The Novelty of Extremism

Another week, another attack attributed to ‘extremism’.  At least in the West – the rest of the world expects these things far more frequently, to the point where the lack of coverage by the (Western-owned) news media is actually kind of logical: news is defined by novelty.  In this sense, it’s not ‘news’ that another car bomb, attack on a rival sect, or the like , has occurred in Iraq or much of the surrounding region.  Of course it’s pretty fucking important to the people living there, but as far as the West is concerned, this is awful business as usual.

ISIS (or IS, ISIL, etc.) and their ilk have apparently broken through this apathy by apparently raising the brutality to another level.  I’m not entirely convinced by this notion, not least because it’s pretty much impossible to come up with something to do to another human being that hasn’t been done before.  Burning alive?  While not perhaps as common as certain tales about witchfinders might suggest, the practice dates back millennia, was in the playbook of the Catholic church – and others – for centuries, and was still on the statute book of European nations well into the 19th century.  Of course we don’t do it now (at least not as a directly-mandated method of execution – incendiary weapons are still in use), but when you’re in a state of war – something that various of the involved parties seem to agree on, if not the implications of this – you don’t get to choose exactly what methods and techniques are permissible to your opponent.

Rather, the outrage seems to be at the particularly public nature of the crimes.  This again is not, in itself, a novelty: every historical nation appreciated the (apparent) value of making executions public.  The difference here is the nature of publicity.  Rather than making everybody head off to the town square to watch a hanging, we can now sit at home, click on a few links, and be exposed to the horror.  And the nature of the web is such that it is ISIS who are largely in control of this process.  Of course it is the choice of an individual to watch, or to decide that being aware of the crime is sufficient without requiring first-hand viewing.  But the role of the formal media, literally to mediate between the public and the world, has been reduced.

This presents a problem for the media establishment, and thus for the state, of which it is a part.  This is not to suggest that the mainstream media is under direct control in the Soviet style, or even in the more subtle fashion of the BBC (I am not attacking the BBC here , as I think it’s fantastic for all sort of reasons, but the nature of the licence-fee funded system is such that it works under certain constraints).  Nor is this to confuse the state with the government of the day.  But the variations between the press in different countries show how each nation tailors its own media.  In the greatest part this is determined, if unconsciously, by the public, but the powerful are able to steer more deliberately.

Given the fact that they (and by ‘they’ I mean both the mainstream media and the wider state) can’t control the release of these videos, of the wider news of atrocities and killings, they are seemingly left with two options.  Either to ignore them, to try and distract by focussing on other events elsewhere, to make their own bigger, better news.  Or to try and make more out of these horrors in an effort to regain control of the narrative.  You might think of it like their being the driver of a vehicle that has been forced out of control and is skidding.  either they try and fight against it and return to the normal course, or they turn further into the skid (which is apparently what one should do in the actual situation, although I guess it requires a certain level of cool and concentration).  And in the most part it looks like they’ve chosen the latter; these atrocities are a ‘new thing’, and worse than anything we have seen before (and therefore require an equally unprecedented response).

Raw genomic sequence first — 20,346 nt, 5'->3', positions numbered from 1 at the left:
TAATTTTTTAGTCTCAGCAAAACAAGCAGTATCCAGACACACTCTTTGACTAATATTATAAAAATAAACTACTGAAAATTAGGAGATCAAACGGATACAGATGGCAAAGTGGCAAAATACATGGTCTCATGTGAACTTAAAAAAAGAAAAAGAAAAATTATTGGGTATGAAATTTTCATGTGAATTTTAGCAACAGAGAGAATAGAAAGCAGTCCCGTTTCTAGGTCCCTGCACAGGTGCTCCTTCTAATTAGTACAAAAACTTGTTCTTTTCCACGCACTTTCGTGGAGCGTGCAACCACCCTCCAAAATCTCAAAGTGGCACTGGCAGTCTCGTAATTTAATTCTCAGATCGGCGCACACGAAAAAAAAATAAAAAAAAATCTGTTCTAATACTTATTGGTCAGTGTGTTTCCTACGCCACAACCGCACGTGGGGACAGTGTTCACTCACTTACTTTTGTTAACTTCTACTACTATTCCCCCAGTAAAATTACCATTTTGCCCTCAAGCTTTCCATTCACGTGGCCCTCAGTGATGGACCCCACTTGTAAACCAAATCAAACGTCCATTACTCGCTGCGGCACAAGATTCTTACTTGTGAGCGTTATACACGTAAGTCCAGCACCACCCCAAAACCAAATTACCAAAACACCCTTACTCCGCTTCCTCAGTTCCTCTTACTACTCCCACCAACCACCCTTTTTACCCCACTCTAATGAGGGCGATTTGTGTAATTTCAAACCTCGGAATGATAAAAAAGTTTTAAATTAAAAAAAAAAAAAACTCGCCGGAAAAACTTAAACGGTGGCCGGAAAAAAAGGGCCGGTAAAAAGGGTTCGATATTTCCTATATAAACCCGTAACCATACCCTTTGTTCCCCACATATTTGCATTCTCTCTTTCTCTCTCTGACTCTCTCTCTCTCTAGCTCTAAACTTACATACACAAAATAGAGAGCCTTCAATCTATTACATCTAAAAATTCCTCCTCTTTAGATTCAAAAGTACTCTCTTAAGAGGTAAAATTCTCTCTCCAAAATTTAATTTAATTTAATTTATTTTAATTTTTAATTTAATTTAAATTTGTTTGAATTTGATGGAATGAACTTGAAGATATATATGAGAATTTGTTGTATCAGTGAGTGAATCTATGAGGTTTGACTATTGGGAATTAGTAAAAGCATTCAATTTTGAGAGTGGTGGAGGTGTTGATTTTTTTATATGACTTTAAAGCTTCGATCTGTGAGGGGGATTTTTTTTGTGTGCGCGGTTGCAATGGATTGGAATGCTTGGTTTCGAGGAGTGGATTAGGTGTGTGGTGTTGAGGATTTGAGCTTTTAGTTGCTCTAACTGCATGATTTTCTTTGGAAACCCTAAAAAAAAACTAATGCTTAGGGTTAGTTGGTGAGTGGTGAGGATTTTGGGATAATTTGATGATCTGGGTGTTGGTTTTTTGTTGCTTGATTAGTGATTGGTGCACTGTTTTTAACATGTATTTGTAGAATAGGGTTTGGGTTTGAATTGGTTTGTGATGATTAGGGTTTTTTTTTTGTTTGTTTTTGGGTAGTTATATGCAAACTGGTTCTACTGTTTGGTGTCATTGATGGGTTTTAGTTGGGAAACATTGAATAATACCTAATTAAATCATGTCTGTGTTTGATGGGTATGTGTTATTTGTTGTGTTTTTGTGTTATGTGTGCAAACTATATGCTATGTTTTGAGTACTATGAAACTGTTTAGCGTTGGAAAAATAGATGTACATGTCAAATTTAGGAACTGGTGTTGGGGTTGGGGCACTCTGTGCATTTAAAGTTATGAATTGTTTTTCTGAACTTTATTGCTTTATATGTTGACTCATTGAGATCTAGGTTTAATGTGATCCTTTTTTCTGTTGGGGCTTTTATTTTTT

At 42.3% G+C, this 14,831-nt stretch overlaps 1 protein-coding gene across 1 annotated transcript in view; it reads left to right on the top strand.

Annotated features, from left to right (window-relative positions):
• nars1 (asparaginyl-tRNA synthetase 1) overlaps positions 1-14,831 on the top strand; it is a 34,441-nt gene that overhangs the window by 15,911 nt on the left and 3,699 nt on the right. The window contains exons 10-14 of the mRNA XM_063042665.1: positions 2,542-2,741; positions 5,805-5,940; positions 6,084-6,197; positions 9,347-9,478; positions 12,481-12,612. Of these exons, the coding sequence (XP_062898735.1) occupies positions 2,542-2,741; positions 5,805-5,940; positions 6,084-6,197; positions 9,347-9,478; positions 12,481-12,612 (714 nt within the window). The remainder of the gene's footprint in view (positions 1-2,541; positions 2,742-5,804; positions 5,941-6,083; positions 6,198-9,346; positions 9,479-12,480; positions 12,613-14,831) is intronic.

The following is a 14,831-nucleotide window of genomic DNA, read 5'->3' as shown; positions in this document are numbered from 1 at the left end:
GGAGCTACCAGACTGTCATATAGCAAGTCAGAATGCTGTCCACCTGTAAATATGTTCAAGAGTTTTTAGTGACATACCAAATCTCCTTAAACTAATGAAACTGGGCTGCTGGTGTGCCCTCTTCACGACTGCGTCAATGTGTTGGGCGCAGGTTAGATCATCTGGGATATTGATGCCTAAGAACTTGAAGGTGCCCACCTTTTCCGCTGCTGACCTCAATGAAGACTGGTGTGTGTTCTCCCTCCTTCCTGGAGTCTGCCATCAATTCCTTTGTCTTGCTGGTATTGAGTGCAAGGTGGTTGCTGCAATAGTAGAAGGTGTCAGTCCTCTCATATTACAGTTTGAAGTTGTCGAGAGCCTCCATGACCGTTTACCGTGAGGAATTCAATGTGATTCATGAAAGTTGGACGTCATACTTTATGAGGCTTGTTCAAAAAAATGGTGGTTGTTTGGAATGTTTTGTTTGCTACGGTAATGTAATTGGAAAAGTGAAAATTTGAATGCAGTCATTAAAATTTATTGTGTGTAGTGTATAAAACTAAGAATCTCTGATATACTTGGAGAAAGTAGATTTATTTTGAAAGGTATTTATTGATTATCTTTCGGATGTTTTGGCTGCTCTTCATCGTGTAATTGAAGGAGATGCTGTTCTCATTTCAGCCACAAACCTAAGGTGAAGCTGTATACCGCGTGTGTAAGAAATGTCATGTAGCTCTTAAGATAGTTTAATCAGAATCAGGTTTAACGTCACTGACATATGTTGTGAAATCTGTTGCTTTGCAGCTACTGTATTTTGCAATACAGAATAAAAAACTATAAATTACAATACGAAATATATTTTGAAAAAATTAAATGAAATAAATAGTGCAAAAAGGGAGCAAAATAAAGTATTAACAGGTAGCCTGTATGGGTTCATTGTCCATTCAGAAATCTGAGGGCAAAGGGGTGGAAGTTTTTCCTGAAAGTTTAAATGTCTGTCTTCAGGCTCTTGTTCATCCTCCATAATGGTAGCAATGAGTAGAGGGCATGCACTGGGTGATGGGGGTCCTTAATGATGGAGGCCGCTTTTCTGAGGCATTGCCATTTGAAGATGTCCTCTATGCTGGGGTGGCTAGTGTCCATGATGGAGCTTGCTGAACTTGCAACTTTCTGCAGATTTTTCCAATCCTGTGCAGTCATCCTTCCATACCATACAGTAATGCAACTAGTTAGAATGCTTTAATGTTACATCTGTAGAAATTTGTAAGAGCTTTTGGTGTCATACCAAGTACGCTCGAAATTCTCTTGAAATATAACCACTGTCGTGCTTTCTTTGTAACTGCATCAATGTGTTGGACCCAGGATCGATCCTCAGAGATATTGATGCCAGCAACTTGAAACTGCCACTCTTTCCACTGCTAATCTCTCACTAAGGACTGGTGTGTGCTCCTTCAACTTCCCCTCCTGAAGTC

One of the problems with this tactic of escalation is that it’s never enough.  Each new act needs to be (or be seen to be) worse than the last, just to require our attention.  Once one expects novelty, the same just won’t do.  So the tag of extremist needs to be attached to ever more items.  If terrorists are threatening our very way of life, why should the police be bothered about environmentalist activists?  Perhaps these people are also extremists, albeit of a less immediately frightening ilk.  Soon, any person or organisation outside the mainstream risks being branded as extremist.  And this is not entirely inaccurate, if extremism is only ever defined against a notion of the ‘moderate’ that is hyper-conservative.  Which is what seems to be happening over the last few years, with the result that the label of ‘extremist’ has ceased to mean anything of significance.

Placing the blame

The nature of the term extremist is such that it requires more specification.  One could be an extremist knitter, or stamp collector, but this is unlikely to make one a threat to the public.  However an extremist Muslim, or even atheist – as belatedly reported by some in the case of the Chapel Hill shootings – is a different matter.  This could expand to political and other ideologies.  However the effect in all these cases is to definitely locate the individual within a particular group.  Muslims have long been aware of this – the way that every attack is followed by the demands for ‘moderate’ Islam to express its regrets, to apologise, and above all to own the crimes of its extremist adherents.  Much of the response (at least on Twitter, as the mainstream media initially saw a non-event) to the Chapel Hill shootings was to turn this expectation onto atheism.  I entirely understand why this happened, but I’m afraid that two wrongs do not make a right.  There may be cases when a wider group needs to be held responsible for the actions of one of its members, but to cast the net so widely is not only a mistake, but is ultimately extremely negative.